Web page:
hypernephelist n. [from Greek nepho-, cloud] someone who goes above the clouds.

Sending data to Azure Event Hubs from Node.JS using the REST API

Event Hubs are a highly scalable pub-sub ingestion service, part of the Microsoft Azure Service Bus, capable of elastic scale to handle millions of events per second from millions of connected devices so that you can process and analyze the massive amounts of data produced by your connected devices and applications (thanks Scott Guthrie for the one-sentence description!).

One important characteristic of Event Hubs is that they will let you securely send telemetry data from any device and any environment, as long as it can deal with HTTPS REST calls. The developer guide describes in more details the mechanisms used to scale the access control mechanisms to millions of devices: basically, each device will send its data to a unique Publisher construct, an endpoint materialized by an URI that is specific to that device. These Publisher URIs can be secured by a per-publisher token, so that only the device that possesses the right token can publish to the Publisher endpoint.

All of this can be achieved by using the REST API, from any environment. The “Service Bus Event Hubs Large Scale Secure Publishing” C# sample shows how to achieve this using only REST calls, including the generation of the Publisher SAS tokens.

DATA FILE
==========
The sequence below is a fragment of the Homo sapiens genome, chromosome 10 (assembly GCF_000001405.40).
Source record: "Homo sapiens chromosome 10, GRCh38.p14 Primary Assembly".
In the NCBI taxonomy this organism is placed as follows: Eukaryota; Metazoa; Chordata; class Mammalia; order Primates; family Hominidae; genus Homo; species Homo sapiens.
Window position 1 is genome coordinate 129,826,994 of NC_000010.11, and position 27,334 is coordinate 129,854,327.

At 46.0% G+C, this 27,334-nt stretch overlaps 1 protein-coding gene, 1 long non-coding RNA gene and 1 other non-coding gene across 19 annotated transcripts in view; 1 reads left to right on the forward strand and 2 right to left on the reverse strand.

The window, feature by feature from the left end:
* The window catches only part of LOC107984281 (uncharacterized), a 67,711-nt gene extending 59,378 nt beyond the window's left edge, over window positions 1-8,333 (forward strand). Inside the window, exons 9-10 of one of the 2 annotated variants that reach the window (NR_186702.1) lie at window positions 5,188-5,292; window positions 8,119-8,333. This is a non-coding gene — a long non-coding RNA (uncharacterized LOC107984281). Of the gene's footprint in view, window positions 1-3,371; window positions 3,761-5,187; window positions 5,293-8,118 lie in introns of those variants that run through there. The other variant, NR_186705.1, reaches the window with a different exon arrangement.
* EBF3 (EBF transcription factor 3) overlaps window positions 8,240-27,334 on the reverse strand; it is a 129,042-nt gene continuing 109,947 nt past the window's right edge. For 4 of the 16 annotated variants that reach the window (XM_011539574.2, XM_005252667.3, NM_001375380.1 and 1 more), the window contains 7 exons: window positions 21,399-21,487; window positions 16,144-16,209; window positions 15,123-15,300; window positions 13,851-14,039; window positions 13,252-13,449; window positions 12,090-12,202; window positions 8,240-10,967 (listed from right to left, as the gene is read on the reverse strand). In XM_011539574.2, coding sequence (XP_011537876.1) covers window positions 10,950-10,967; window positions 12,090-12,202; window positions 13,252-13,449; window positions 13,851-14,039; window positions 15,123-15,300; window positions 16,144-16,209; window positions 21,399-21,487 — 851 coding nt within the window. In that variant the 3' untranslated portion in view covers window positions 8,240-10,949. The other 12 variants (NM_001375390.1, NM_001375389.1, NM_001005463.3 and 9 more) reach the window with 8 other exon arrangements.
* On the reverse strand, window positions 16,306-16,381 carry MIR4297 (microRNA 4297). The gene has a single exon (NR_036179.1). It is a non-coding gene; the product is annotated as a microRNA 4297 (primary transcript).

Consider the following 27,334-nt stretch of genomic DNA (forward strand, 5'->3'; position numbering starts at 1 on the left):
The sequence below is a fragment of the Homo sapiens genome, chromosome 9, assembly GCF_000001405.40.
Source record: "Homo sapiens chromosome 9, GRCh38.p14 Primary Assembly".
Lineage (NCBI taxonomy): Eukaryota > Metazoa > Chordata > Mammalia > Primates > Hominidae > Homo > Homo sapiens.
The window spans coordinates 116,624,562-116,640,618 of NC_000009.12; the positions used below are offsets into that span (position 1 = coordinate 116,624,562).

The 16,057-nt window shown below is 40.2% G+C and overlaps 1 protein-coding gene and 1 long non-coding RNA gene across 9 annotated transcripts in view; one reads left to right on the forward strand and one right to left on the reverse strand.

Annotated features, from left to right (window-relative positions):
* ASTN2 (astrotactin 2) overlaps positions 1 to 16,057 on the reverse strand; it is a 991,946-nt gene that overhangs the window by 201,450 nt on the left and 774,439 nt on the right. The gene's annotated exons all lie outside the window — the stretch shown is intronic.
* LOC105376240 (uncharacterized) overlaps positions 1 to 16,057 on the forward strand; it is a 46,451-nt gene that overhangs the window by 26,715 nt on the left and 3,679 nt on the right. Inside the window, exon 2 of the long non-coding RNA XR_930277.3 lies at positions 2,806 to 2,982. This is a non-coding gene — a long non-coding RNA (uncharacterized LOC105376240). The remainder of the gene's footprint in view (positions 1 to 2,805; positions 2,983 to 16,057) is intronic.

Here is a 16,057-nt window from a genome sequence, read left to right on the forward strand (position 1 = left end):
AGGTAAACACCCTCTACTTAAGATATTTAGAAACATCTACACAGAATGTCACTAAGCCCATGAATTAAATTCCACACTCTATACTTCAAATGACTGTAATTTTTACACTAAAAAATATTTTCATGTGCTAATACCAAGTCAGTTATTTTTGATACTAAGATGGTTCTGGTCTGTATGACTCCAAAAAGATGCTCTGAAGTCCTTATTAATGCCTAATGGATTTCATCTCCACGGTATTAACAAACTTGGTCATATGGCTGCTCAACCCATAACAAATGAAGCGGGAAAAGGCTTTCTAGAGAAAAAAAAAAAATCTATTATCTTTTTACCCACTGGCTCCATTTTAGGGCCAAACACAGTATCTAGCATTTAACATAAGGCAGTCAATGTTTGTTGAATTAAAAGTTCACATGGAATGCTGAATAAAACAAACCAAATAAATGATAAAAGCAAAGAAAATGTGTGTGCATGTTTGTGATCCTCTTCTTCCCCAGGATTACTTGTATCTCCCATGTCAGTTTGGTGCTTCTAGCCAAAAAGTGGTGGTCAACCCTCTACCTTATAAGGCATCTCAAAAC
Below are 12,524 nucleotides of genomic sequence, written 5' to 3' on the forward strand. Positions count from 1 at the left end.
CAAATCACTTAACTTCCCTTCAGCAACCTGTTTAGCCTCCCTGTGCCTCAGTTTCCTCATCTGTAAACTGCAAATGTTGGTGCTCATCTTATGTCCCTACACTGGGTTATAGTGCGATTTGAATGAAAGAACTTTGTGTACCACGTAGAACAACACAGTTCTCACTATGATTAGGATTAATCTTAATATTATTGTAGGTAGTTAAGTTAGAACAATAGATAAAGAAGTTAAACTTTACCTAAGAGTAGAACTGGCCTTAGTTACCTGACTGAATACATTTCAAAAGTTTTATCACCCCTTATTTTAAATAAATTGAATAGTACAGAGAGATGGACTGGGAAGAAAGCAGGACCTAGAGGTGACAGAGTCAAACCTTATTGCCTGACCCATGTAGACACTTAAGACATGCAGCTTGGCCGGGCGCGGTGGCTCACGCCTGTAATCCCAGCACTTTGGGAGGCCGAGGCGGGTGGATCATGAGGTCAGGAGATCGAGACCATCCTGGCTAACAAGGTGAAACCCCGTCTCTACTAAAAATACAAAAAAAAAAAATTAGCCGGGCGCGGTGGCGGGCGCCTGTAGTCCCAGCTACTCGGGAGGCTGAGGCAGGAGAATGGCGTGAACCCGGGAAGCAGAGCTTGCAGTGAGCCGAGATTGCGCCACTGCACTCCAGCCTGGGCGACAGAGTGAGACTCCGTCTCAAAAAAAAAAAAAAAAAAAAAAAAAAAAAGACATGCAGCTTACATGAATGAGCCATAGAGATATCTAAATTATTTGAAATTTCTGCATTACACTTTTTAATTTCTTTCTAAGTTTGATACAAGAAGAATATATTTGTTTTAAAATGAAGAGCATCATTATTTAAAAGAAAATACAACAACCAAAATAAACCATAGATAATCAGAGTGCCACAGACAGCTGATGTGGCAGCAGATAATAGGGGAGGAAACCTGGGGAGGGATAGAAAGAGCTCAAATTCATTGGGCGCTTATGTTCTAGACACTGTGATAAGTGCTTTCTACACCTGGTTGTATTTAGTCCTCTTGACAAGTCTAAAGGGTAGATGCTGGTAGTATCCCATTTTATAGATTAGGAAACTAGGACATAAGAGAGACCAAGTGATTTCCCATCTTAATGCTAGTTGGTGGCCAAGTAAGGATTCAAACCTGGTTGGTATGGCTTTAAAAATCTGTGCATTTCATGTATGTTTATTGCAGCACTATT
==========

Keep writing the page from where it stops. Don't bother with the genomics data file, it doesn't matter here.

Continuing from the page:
I wrote a Node.JS sample to demonstrate the same from a pure JavaScript environment. It uses the Send Event REST API to send telemetry data, and authenticates using a Service Bus Shared Access Signature (SAS) token.

The Event Hub REST API call itself is simple, the tricky part is to generate the SAS token. Here is the function that does the job:

// Create a SAS token
// See http://msdn.microsoft.com/library/azure/dn170477.aspx

function create_sas_token(uri, key_name, key)
    // Token expires in one hour
    var expiry = moment().add(1, 'hours').unix();

    var string_to_sign = encodeURIComponent(uri) + '\n' + expiry;
    var hmac = crypto.createHmac('sha256', key);
    var signature = hmac.digest('base64');
    var token = 'SharedAccessSignature sr=' + encodeURIComponent(uri) + '&sig=' + encodeURIComponent(signature) + '&se=' + expiry + '&skn=' + key_name;

    return token;

Here is a breakdown of the process:

  • Generate an expiration value: using the Moment.js library, start from the current time, add one hour, and convert the result into a Unix Timestamp (number of seconds since the Epoch).
  • URL-encode the URI and the expiry.
  • Use the Node.JS crypto module to generate an SHA256 HMAC (Base64-encoded) using the secret key.
  • Finally assemble all the components to create the SAS token.

Before you can use this function, you need to go in your Event Hub configuration page, and create a Shared Access Policy. In my case I created a policy named “send” and associated the “Send” permission. This will generate two secret keys associated to this policy (one primary and one secondary). These keys are used to generate the SAS tokens, and are never transmitted to the devices: only the generated tokens are required to send data.

Event Hub Shared Access Policy

Then you would use these configuration values to call the function:

  • uri: the URI for which you want to generate a SAS token. In our case, this is the full URI of the publisher associated to our device, e.g. something that looks like this:
  • key_name: the name of the Shared Access Policy, i.e. “send” in my case.
  • key: the corresponding key.

Below you will find the Gist for the full source code.